One of the many wonderful things about teaching young students is the fact that I get to be the first to tell them certain fascinating, even awe-inspiring things about the violin, its history and its heros.
That is, if I remember.
It's pretty easy to forget, actually, while tending to other important details:
"What does that sharp mean in this key signature?" "The frog is getting lonely, please visit the frog more often!" "Your thumb, your thumb…!" "Nice vibrato, keep doing it!"
Yesterday, I raised the topic of Paganini, almost as an after-thought: "You are playing Witches Dance! You must hear the original!"
Here is another favorite, with Eugene Fodor (Skip to 3:20 if you want to go right to the part excerpted in the Suzuki book. Then of course you'd best go back and listen to it all!):
That's right, in the middle of Suzuki Book 2 is an arrangement of Paganini's "Le Streghe," translated as "Witches Dance." One might not be thinking of Paganini quite yet, when working with a Book 2 student. But why not? There it is!
(By the way, Eugene Fodor himself corrected me, when I kept saying "Paganini" like "magazini" while interviewing him -- "It's POG-anini! Not PAAAG-anini! Say it right!")
She had not heard of Paganini -- I had not expected that she would have. So as we listened to "Le Streghe," I told her about this wonder of the early 19th century, who amazed people so thoroughly that they were convinced he had sold his soul to Satan in return for that wicked technique. (Another explanation for his amazing technique could possibly be: a great deal of practicing, combined with an unusually wide hand-span, which many believe was actually due to Marfan syndrome, a genetic condition which causes unusually long limbs and fingers.) I also told her that Paganini wrote "some of the hardest music for the violin," which she had no trouble believing, while listening to "Le Streghe"!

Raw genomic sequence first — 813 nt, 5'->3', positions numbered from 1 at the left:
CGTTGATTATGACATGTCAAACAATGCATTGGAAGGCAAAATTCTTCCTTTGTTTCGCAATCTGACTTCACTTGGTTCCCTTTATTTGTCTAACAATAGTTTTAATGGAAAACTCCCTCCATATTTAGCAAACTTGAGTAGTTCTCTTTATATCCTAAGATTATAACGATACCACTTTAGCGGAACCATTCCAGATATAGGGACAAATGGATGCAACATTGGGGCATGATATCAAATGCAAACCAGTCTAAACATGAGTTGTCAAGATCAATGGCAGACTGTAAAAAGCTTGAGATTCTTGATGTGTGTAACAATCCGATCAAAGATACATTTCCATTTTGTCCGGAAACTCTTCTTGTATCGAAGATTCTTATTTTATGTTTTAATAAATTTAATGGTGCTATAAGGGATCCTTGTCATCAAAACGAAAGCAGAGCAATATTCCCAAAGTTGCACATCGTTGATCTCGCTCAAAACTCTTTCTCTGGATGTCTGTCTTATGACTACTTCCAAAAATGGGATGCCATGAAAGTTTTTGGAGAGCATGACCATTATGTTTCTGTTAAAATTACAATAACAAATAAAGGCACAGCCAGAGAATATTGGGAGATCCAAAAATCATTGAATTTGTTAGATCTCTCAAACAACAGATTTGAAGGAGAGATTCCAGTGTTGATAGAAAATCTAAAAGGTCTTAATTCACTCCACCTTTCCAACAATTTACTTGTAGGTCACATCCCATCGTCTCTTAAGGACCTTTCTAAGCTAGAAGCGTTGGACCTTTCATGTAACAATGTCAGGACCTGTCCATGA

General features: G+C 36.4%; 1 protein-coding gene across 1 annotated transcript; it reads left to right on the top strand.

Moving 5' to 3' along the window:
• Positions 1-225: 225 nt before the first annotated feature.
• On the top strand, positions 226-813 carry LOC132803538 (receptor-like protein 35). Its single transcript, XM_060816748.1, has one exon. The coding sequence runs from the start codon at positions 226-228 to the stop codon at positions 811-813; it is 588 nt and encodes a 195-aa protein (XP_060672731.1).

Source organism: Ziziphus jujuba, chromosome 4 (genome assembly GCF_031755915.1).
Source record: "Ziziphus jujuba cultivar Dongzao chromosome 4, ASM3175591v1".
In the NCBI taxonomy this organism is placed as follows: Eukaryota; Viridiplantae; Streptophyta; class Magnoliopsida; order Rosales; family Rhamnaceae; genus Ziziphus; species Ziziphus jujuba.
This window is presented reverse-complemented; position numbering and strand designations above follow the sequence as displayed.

Such things are worth the occasional five- to ten-minute tangent, yes?
I want someone to make a movie about Paganini with a really well-written script. I realize the well-written script might be too much to ask for. Also, I heard one of the Paganini caprices for the first time ever last Friday. The violinist was Yee Eun Choi. She kind of blew my mind. How's that for a tangent!
Wonderful to introduce kids to Paganini early on! An interesting fact, he played on a pre-modernized violin (baroque set up), as he was supersticious and wouldn't let anyone take the top off. Gut strings, a light transitional bow and no chinrest, the techniques he used were actually high baroque with a much greater range of the fingerboard. BTW- the picture you have included is a fake. Its not Paganini. There is a good drawing somewhere though, it should be on line.
Hi Elizabeth, that is not all entirely correct. I recommend reading Carl Guhr's Paganini's Art of Violin playing for more information on Paganini's set up including string gauges. Also he had quite a few violins and bows, including bows by Eury and Italian makers, he was also a big fan of Vuillaume's metal violin bows (he thought of them as superior to wood). See if you can track down the book as translated by Joseph Gold, he is an expert on Paganini and provides corrections to Guhr's work. Happy violining!
Here is a story about Paganini receiving a wooden shoe through the post, with a letter saying that the writer 'having heard much of his genius, begged as a proof thereof he would perform in public on an instrument made out of this sabot'. Apparently Paganini had it converted into an instrument of sorts and did indeed perform on it! http://martinswanviolins.com/sales/paganinis-shoe-violin/
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